History of Hotels

The invention of money and wheels in the 5th century BC are considered to be the two main factors that led to the emergence of innkeeping and hospitality as a commercial activity. While Europe can be safely considered the cradle of organized hotel management, it is the Americas that has seen the evolution of the modern hotel industry over the past century.

From primitive ancient inns to state-of-the-art facilities today that provide everything under the sun of modern travellers, the hotel industry has come a long way. The origin and growth of the hotel industry can be studied broadly in the following periods:

ancient ages
grand tour
modern age
ancient ages
The earliest recorded evidence of accommodation facilities in Europe dates back to 500 BC. In an ancient city such as Corinth in Greece, there were a significant number of establishments that offered beds as well as food and drink to travelers. Biblical inns were of the primitive type, offering a cot or bench in the corner of a room, and sometimes even a barn. Travelers used to stay in a great hall. Privacy and personal cleanliness were not available.

In the 3rd century AD, numerous accommodation establishments mushroomed, along with the vast network of brick-paved roads across Europe and the small Asin (part of Asia adjacent to Europe). Accommodation hotels were known as mansions at that time.

These conditions persisted for several hundred years until the Industrial Revolution in England led to the development of railways and steamships, making travel more efficient, comfortable and faster. The Industrial Revolution also brought about a shift in the focus of travel, which became more business-oriented than educational or social.

The leading organized hotel business, as we see it today, was taken up by the developing countries of Europe, especially Switzerland. The first establishment was mainly patronized by the aristocracy and took shape in chalets (small cottages) and small hotels offering a variety of services. Between 1750 and 1825, inns in Britain gained the reputation of being the finest lodging establishments.

grand tour
The second half of the eighteenth century, before the French Revolution (1780-990), is referred to as the "golden age of travel" because the popularity of the "Grand Tour" gave the hotel industry a huge boost. The Grand Tour of the European continent was established as an indispensable element of the education of the children of wealthy families in England.

It was a good business opportunity to set up accommodation, transport and recreational facilities in the leading cities of France, Italy, Germany, Austria, Switzerland and Ireland, as this tour usually takes several years. The forward-thinking entrepreneurs who smelt money in the drill honed their hospitality skills and pioneered the modern hotel industry.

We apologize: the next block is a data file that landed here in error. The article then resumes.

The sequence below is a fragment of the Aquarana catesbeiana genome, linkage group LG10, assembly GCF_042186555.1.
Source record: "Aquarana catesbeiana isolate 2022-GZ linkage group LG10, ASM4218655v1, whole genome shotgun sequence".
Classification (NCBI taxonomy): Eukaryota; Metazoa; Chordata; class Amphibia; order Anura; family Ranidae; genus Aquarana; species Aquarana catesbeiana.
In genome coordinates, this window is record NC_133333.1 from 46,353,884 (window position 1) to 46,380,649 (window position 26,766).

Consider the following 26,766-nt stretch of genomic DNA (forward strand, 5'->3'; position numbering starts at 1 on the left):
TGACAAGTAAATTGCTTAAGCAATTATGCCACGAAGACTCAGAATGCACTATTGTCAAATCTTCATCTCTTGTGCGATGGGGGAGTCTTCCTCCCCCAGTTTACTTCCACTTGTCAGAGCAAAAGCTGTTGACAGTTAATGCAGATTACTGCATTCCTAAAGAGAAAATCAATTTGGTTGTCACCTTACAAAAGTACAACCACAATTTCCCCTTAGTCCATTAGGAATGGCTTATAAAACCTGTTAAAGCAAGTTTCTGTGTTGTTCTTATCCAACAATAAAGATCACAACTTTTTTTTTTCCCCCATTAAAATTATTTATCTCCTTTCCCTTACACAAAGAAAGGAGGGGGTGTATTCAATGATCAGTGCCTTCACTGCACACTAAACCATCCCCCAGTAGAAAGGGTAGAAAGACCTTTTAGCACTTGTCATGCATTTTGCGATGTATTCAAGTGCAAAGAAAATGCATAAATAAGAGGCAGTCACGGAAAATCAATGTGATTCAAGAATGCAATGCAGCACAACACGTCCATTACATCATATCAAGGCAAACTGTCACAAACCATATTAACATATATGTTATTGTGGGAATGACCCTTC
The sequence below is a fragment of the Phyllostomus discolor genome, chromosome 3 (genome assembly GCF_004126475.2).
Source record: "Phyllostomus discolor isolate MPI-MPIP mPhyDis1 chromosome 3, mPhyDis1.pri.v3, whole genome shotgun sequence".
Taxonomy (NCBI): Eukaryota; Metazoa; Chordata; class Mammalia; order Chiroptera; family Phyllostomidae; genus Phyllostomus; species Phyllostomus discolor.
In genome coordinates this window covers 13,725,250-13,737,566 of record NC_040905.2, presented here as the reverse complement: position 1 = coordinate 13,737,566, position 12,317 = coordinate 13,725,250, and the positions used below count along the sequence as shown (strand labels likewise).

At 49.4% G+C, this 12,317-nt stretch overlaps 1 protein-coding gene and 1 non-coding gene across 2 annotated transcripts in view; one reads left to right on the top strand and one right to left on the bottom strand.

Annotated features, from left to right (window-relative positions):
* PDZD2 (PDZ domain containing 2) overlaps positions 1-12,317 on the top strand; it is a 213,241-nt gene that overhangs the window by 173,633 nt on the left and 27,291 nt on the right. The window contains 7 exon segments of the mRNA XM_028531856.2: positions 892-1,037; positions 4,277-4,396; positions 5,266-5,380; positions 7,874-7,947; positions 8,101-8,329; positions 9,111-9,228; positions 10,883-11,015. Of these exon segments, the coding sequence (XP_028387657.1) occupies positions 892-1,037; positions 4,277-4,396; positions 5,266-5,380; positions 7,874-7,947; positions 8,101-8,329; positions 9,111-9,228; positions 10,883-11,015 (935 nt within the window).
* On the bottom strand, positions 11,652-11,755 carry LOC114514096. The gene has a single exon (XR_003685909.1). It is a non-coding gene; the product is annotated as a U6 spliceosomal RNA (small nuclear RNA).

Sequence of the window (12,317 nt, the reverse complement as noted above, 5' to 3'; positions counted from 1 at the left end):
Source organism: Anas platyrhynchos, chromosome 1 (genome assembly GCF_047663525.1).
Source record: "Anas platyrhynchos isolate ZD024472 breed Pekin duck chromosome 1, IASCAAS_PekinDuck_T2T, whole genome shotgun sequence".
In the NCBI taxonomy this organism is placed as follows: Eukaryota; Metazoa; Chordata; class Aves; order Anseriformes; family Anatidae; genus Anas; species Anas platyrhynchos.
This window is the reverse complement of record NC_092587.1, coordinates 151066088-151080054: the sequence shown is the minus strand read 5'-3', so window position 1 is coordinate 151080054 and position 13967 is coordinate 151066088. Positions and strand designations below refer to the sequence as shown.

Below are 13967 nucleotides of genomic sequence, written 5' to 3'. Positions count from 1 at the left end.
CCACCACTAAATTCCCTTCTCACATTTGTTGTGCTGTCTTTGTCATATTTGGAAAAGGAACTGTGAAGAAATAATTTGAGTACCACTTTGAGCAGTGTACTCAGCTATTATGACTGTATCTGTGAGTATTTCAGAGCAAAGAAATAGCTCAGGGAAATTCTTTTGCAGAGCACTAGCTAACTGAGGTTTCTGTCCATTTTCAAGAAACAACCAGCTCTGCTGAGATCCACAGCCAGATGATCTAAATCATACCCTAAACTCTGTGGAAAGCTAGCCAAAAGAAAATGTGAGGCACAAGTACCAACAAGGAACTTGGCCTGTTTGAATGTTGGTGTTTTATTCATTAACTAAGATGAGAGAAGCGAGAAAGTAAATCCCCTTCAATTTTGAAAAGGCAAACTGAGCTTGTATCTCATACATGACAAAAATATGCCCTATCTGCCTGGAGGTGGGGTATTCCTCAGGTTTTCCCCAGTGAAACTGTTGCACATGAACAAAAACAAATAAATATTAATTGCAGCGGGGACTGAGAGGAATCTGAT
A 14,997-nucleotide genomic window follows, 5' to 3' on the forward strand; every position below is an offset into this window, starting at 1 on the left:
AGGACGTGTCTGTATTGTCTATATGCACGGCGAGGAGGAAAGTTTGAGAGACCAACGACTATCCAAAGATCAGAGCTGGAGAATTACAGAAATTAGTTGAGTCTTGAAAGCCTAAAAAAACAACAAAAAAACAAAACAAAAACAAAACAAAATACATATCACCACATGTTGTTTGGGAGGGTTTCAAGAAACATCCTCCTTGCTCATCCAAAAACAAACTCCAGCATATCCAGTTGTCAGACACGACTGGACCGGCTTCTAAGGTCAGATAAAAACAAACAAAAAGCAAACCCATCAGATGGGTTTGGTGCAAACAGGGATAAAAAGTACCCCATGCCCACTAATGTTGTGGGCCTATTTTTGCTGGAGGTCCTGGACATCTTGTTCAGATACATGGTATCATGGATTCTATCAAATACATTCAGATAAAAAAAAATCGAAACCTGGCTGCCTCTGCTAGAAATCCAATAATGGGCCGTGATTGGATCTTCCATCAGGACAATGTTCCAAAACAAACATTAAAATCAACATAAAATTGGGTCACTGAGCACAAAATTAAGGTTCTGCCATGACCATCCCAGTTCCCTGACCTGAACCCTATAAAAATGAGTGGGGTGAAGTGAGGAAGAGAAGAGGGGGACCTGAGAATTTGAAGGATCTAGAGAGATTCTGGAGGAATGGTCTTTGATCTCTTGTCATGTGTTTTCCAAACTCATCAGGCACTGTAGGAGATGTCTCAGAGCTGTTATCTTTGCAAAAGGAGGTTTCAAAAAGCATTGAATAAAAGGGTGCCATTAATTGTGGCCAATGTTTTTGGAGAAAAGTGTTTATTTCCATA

Among the hotels that emerged during this period, the prominent ones were Dolder Grand in Zurich, Imperia in Vienna, Jahreszeiten in Hamburg and Des Bergues in Geneva. In 1841, Thomas Cook, a simple cabinet brand, took a rail tour from Leicester to Loughborough and immortalized himself as the world's first tour operator.

modern age
Improvisation in the mode of transport made journeys safer, easier and faster, enabling frequent mass movement as well as economical. The introduction of the funicular (cable car) made the high-altitude mountains accessible, leading to the growth of many hotels in the Alps. Bürgenstock and Giessbach are among the hotels in Switzerland that owe their existence to the development of cable cars.

Two world wars, especially the second (1939-45), negatively affected the hospitality industry. The devastation caused by the war and the resulting economic depression was a major setback for the travel business. The 1950s witnessed the slow and steady growth of travel across the European continent.

The development of aircraft and commercial passenger flights across the Atlantic has spurred this worldwide and in the process fueled the growth of the hotel industry.

But it is American entrepreneurs who have literally changed the face of the hospitality industry with their innovations and aggressive marketing. City Hotel's accommodation facilities in the Americas were modeled on European-style taverns or inns before they were built.

However, City Hall triggered a race among American hoteliers, resulting in the construction of large hotels. The great depression decade of the 1930s witnessed the liquidity of most hotels in America. The hotel industry became streamlined with slow and steady growth in the 1940s. The rise in automobile travel in the 1950s led to the rise of a new category in the hotel industry, 'motor hotels' or motels.

Offering free parking, the motel served as a rest home for people traveling between two cities or tourist destinations. The following decades saw the massive growth of motels as well as the introduction of budget hotels with basic amenities at half the price. Gradually, over time, they evolved into nationwide and international chains.